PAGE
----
# [Image-SIG] Removing specific range of colors from scanned image

Eduardo Ismael eismb at hotmail.com
Tue Apr 28 05:31:02 CEST 2009

```Thank you very much for your feedback, John. It works wonders!!!

Would you please make comments on what I could do to improve the code below?

im = Image.open("C:\Scan_119.jpg")
pixels = im.load()
width, height = im.size

def distance (a, b):
return ((a[0]- b[0])** 2 + (a[1]- b[1])** 2 + (a[-1]- b[-1]) ** 2) ** 0.5

blue = (205, 241, 255) # a value I am presuming would be the average blue in the image

for x in range(width):
for y in range(height):
if distance(pixels[x, y], blue) < 50:
pixels[x, y] = (255, 255, 255)

I guess I got the main idea, but please tell me if there is anything I could do to improve it. Also, I don't think I followed your advice on "processing at the image level rather than by looping over pixels" Would you correct it for me?

By the way, thanks to your explanation of the color cube approach, I was able to come up with this other script:

im = Image.open("C:\Scan_119.jpg")
pixels = im.load()
width, height = im.size
for x in range(width):
for y in range(height):
if pixels[x, y][0] <= 210: # Red above 210 tended not to create blue
# Green could be ignored in this case, i guess
if pixels[x, y][-1] >= 170: # Blue under 170 seemed to be around the image's blue
pixels[x, y] = (255, 255, 255)

which affected what I would call purple a bit, but it was quite precise otherwise. Well, I guess it just needs some adjusting. I came up with R210 and B170 after looking at a color cube I adapted.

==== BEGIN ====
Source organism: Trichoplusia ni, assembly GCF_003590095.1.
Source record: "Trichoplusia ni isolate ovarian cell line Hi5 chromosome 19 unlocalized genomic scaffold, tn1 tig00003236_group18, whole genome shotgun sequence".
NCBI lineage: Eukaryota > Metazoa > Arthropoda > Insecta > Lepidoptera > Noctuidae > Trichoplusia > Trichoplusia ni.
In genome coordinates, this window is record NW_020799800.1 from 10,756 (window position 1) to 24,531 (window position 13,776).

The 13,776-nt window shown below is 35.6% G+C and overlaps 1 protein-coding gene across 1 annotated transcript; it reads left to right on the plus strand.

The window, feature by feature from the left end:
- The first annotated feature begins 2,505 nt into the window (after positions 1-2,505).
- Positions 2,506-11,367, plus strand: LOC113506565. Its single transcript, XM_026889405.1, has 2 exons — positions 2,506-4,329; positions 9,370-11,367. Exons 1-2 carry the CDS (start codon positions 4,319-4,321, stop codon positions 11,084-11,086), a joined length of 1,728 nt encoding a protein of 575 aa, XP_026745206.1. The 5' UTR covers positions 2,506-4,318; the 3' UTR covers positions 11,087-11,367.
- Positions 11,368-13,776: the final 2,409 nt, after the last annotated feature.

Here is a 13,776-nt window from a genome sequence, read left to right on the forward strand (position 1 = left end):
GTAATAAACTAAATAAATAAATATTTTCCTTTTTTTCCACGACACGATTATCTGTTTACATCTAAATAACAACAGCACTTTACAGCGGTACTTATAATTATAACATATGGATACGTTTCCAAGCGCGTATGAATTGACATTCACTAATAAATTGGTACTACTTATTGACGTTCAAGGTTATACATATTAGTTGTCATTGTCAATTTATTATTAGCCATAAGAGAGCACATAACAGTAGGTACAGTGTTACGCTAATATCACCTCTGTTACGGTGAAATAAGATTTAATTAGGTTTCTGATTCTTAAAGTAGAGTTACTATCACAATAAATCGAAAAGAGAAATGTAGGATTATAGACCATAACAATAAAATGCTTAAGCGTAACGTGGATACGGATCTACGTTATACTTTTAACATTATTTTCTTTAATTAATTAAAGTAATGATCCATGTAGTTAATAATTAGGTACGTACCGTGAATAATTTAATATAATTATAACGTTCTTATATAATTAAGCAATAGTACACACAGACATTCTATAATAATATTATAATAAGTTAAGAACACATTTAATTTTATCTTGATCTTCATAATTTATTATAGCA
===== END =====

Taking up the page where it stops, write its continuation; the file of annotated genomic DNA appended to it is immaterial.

What method you suggest I should stick to - in other words, which one seems to bring more accuracy?

Also, If not RGB, which color space would be the best?

> From: jcupitt at gmail.com
> Date: Mon, 27 Apr 2009 11:56:00 +0100
> Subject: Re: [Image-SIG] Removing specific range of colors from scanned image
> To: eismb at hotmail.com
> CC: image-sig at python.org
>
> 2009/4/25 Eduardo Ismael <eismb at hotmail.com>:
> > I scanned a color page from a book and I would like to remove specific
> > colors from it.
>
> The best solution is to calculate a colour difference metric. This is
> rather like the 'magic wand' in most paint programs.
>
> RGB isn't the best colour space for this, but it would sort-of work.
> The idea is: imagine that your three colour values are coordinates in
> a cube. You want to find pixels whose value is close to the position
> of a point in the blue corner of this cube, in other words, something
> like:
>
>    for pixel in image:
>      if distance (image[pixel], blue) < 10:
>        image[pixel] = white
>
> The simplest distance function is just pythagoras, ie.
>
>   def distance (a, b):
>     vector = a - b
>     return (vector.red ** 2 + vector.green ** 2 + vector.blue ** 2) ** 0.5
>
> You can do this efficiently by processing at the image level rather
> than by looping over pixels (always incredibly slow). So: calculate an
> image where each pixel is the distance function for that point, then
> threshold and use that mask to set sections of your original image to
> white.
>
> John

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